One thing to keep in mind as we look at Daisy Buchanan’s personality traits is that she is very susceptible to the influence of those around her; she thinks like the majority of people around her, and she sees the world through the eyes of her friends. She aspires to be the person her friends look up to. Most notably, Daisy Buchanan’s personality is diametrically opposed to that of the book’s narrator, a young, well-educated Nick Carraway, who introduces Jay and Daisy in the first place.

Daisy, despite being Nick’s distant relative, is nothing like this moral man who has served in the army and is currently pursuing a career in banking.

 

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So, Who Is Actually Daisy Buchanan?

She is a delicate sweet girl with a captivating voice, soft skin, and a lovely face. She was raised in a wealthy family and is accustomed to comfort and luxury. She simply cannot imagine herself in another life. It’s impossible to portray her as too intelligent and astute. Daisy’s superficial character, as well as her unwillingness to delve deeply into things around her or even experience deep feelings, are already on display in Chapter 1:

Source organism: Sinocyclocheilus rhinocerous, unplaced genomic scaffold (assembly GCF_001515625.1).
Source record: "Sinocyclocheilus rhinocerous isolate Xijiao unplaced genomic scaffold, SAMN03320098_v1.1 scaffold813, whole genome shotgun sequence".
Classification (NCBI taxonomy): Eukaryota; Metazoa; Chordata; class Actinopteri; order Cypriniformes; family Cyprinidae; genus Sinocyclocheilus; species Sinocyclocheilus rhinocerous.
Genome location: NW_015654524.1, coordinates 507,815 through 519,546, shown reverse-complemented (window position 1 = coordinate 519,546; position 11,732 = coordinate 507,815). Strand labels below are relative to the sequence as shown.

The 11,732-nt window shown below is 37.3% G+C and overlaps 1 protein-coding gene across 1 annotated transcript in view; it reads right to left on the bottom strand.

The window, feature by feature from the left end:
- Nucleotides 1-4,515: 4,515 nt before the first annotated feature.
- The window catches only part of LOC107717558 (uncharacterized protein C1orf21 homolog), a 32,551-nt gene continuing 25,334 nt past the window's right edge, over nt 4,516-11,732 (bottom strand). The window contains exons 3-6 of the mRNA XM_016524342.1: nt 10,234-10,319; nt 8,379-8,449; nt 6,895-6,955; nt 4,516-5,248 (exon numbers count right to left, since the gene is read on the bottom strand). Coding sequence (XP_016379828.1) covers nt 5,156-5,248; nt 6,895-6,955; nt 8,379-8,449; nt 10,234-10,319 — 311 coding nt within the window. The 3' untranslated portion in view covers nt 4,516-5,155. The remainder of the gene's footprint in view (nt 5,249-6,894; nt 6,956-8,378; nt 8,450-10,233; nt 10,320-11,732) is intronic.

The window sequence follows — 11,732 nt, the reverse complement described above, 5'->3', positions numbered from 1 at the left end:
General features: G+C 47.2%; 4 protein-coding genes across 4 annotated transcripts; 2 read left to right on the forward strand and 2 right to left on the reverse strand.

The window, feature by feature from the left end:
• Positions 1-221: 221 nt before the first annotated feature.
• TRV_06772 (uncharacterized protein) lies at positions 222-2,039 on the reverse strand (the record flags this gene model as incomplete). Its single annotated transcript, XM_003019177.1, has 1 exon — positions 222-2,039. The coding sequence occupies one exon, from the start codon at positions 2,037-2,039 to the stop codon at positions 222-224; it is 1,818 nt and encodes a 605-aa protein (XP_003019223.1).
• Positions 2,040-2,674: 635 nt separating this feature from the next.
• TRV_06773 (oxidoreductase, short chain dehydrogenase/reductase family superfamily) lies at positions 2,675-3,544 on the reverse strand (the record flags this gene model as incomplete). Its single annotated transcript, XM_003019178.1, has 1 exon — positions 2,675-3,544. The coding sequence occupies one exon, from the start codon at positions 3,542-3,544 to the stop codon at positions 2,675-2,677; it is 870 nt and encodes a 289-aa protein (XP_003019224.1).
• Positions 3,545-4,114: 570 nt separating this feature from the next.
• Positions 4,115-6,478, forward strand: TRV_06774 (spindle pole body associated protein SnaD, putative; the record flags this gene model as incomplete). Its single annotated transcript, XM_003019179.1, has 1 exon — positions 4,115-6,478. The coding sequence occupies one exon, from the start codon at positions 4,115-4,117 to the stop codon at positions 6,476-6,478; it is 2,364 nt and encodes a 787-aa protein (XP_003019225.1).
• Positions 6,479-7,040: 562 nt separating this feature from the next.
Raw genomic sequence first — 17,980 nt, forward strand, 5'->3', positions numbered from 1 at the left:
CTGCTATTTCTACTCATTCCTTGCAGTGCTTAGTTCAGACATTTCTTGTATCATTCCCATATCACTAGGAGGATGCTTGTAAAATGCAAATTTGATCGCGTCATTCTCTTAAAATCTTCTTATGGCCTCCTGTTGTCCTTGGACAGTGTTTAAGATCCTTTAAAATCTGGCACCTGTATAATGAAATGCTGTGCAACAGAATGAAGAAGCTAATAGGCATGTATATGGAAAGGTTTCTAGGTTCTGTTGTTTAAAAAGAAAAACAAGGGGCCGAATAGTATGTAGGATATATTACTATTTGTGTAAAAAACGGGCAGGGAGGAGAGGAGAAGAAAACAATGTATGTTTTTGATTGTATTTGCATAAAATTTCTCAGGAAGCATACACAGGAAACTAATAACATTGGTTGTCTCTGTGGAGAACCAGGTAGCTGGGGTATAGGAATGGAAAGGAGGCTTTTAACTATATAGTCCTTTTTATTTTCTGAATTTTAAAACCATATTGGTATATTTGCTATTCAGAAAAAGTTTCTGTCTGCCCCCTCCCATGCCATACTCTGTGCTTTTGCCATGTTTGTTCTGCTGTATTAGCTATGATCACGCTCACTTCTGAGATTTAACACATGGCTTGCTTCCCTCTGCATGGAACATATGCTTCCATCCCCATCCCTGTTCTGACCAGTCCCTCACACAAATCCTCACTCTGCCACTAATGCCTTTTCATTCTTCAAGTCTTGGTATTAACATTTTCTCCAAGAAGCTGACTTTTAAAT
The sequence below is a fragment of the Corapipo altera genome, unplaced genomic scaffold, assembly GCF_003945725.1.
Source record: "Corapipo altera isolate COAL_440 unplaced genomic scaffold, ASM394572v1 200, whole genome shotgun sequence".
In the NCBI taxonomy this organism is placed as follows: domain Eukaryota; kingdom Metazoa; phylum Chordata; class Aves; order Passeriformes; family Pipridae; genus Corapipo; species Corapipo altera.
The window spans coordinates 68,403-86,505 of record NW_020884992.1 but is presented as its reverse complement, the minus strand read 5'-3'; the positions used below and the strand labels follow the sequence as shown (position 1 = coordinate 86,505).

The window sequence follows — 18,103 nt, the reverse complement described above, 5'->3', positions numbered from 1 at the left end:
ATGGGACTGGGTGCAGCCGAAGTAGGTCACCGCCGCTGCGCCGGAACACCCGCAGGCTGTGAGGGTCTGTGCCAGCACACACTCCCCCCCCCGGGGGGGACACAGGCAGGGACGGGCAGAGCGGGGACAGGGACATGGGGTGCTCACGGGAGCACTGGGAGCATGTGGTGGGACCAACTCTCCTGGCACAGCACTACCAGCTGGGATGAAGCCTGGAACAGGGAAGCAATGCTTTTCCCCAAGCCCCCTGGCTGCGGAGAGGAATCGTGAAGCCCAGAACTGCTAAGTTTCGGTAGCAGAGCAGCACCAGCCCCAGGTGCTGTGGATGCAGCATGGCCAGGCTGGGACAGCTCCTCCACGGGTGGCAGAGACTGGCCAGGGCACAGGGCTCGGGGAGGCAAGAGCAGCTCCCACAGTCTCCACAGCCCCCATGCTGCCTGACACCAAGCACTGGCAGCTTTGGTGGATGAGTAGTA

Daisy expressed unthinking sadness as she said, “Tom’s getting very profound.” “He reads long books with long words.” What was the word we…”

When it comes to Daisy’s feelings, the reader is unsure what she truly desires from life. Daisy Buchanan, no matter how old she is, is always in doubt. It’s as if she’s been programmed to be a follower, to accept that other people will make decisions for her. So long as those people are wealthy and capable of supporting her materialistic desires. Things describe her entire life, her experiences, and her emotions (Chapter 2):

“She bought a copy of Town Tattle and a moving-picture magazine at the newsstand, and some cold cream and a small flask of perfume at the station drugstore. Upstairs, in the solemn echoing drive, she let four taxicabs drive away before selecting a new one, lavender-colored with gray upholstery, and in this we slid out of the station’s mass into the glowing sunlight.”

or as she was described in Chapter 7:

“Her voice is full of money”.

There Is No Confusion Like a Simple Mind Confusion

 

But don’t be fooled into thinking Daisy Buchanan had it all after reading this Daisy Buchanan character analysis. After all, her life wasn’t so simple and pink. She desired many things, but as is often the case with overly materialistic people, she never had enough. She lacked both things and emotions. The marriage of Tom and Daisy Buchanan was more of an illusion than a partnership. He cheated on her, she knew it, but she couldn’t leave the security that his money provided.

Daisy’s affair with Gatsby was also identified by Tom, but he did not consider it a sufficient reason to end the marriage. There was a lot of drama when the couple’s affairs became too obvious, as depicted in Chapter 7: